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Payroll Outsourcing

Produced with Accountancy Age and Sage

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Comforting signals are beginning to be picked up from economic commentators about the UK business climate. Business directors may be drawing breath and perhaps starting to feel that the worst is over.

However, economic recovery is never entirely predictable and 2010 may still be a hazardous time for trading. Business managers and directors understand all too well the need to maintain vigilance and know that they will do well to keep their operations under review if they are to emerge from this recession in good shape.

It is conservatively estimated that around 95% of businesses in the UK outsource at least one of their business processes and the trend towards outsourcing shows no sign of abating. The potential to cut costs and streamline operations using an outsourcing arrangement means it continues to be an attractive way of putting some financial certainty into the business plan.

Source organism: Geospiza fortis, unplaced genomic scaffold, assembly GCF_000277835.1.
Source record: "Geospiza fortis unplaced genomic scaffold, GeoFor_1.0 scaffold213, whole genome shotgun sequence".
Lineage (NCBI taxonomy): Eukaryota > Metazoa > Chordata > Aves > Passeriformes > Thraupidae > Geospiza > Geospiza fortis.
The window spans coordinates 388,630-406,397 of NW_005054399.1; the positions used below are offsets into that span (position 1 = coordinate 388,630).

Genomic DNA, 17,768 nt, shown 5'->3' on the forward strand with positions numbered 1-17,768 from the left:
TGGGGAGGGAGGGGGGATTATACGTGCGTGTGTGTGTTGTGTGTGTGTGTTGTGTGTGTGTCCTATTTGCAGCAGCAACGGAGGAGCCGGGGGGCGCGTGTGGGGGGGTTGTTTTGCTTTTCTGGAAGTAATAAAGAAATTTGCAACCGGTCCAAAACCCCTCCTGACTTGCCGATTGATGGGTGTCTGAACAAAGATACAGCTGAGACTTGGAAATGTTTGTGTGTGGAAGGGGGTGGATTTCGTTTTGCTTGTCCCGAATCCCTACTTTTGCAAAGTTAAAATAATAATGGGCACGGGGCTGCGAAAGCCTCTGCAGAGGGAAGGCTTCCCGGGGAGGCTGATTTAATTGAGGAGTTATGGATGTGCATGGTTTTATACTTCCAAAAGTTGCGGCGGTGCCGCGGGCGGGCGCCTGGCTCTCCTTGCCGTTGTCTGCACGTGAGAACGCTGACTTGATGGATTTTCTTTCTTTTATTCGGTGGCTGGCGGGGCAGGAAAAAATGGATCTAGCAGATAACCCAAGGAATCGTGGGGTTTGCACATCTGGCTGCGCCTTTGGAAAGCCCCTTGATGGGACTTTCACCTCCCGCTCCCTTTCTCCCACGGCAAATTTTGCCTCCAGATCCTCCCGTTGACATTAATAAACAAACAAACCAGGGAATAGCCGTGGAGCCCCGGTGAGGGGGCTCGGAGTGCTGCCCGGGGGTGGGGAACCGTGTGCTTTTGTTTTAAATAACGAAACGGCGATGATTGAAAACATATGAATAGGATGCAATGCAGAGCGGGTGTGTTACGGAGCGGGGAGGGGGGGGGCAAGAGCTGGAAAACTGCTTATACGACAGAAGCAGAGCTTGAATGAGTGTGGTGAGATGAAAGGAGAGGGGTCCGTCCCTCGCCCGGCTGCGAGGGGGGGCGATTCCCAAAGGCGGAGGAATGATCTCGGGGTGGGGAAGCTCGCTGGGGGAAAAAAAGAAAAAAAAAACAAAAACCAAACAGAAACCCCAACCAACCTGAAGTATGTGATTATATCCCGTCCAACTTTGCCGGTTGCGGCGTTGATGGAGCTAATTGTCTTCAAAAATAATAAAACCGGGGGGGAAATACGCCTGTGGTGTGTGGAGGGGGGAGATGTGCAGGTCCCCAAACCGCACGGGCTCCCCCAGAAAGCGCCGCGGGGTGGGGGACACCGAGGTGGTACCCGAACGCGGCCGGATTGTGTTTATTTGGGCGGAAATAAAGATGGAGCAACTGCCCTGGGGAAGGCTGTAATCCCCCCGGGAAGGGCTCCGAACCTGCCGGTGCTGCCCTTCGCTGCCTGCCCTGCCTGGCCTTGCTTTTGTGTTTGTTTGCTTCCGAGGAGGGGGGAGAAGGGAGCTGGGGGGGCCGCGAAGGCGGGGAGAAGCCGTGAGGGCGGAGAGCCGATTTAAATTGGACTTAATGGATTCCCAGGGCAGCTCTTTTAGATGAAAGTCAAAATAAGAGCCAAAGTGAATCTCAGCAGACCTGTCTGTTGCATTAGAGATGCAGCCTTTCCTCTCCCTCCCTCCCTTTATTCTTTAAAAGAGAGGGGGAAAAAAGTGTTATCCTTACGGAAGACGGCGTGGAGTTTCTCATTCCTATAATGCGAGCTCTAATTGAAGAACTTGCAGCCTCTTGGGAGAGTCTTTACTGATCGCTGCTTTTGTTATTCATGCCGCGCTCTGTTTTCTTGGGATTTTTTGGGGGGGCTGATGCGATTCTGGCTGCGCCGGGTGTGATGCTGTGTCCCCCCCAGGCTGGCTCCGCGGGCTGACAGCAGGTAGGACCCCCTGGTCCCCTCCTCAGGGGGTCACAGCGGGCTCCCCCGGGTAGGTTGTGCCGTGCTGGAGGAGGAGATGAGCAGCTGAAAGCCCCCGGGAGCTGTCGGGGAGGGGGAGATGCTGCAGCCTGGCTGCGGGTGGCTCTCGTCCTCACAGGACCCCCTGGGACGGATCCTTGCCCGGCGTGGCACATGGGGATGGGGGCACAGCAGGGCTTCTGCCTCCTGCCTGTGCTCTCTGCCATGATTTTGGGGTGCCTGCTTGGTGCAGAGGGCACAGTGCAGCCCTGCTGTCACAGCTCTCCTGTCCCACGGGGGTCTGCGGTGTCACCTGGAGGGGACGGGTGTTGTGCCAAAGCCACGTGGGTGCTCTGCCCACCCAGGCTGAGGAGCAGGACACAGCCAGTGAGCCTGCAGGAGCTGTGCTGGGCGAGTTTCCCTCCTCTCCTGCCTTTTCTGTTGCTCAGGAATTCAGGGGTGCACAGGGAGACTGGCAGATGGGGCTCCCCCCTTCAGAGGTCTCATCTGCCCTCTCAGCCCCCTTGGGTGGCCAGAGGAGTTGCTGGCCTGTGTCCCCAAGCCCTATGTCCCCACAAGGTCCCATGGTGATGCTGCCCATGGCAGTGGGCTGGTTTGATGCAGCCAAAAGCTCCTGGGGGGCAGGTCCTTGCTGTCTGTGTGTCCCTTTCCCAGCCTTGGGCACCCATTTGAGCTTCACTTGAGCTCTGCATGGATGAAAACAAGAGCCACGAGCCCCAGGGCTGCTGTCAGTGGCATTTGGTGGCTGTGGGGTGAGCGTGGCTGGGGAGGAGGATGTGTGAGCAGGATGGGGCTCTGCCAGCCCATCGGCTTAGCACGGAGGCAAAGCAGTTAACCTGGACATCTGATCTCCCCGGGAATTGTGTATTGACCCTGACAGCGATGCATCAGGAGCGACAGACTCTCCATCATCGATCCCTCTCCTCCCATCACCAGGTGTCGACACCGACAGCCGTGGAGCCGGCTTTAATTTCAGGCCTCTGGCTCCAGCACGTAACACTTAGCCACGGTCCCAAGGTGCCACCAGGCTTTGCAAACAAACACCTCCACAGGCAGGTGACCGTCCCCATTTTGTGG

Martyn Hart, chairman of the National Outsourcing Association, says that popularity of outsourcing is only likely to increase. “What we are seeing now is the growing maturity in users of outsourcing, while those that haven’t considered it before are also getting in on the act.”

In a survey of 270 medium and large businesses conducted by Accountancy Age, a resounding 94.5% of respondents said cutting costs and improving delivery across their administrative functions would be ‘essential’ or ‘important’ to them in 2010. Some 51.5% of the sample said it would be essential, as they wouldn’t maintain current margins without cuts or demonstrable improvements in efficiency, while 43% confirmed such measures were important, but not urgent.

The 2010 Accountancy Age survey into outsourcing payroll found respondents generally open to the idea of outsourcing. A majority, 61% said they were fairly open to the idea, given the right price and service levels. Some 19.7% said they were very open to the idea, but not actively revising their existing set ups. On the other hand, another 19.3% said they were satisfied that their in-­house provision met their needs and was cost effective

Hart argues that buyers and potential buyers of outsourcing services have increasing expectations. “As end ­users become more skilled at sourcing many are looking beyond simple overhead reduction towards business enhancement. We are already seeing an increase in the sophistication of outsourced processes and trends like multi-­sourcing continue to grow in popularity,” he says.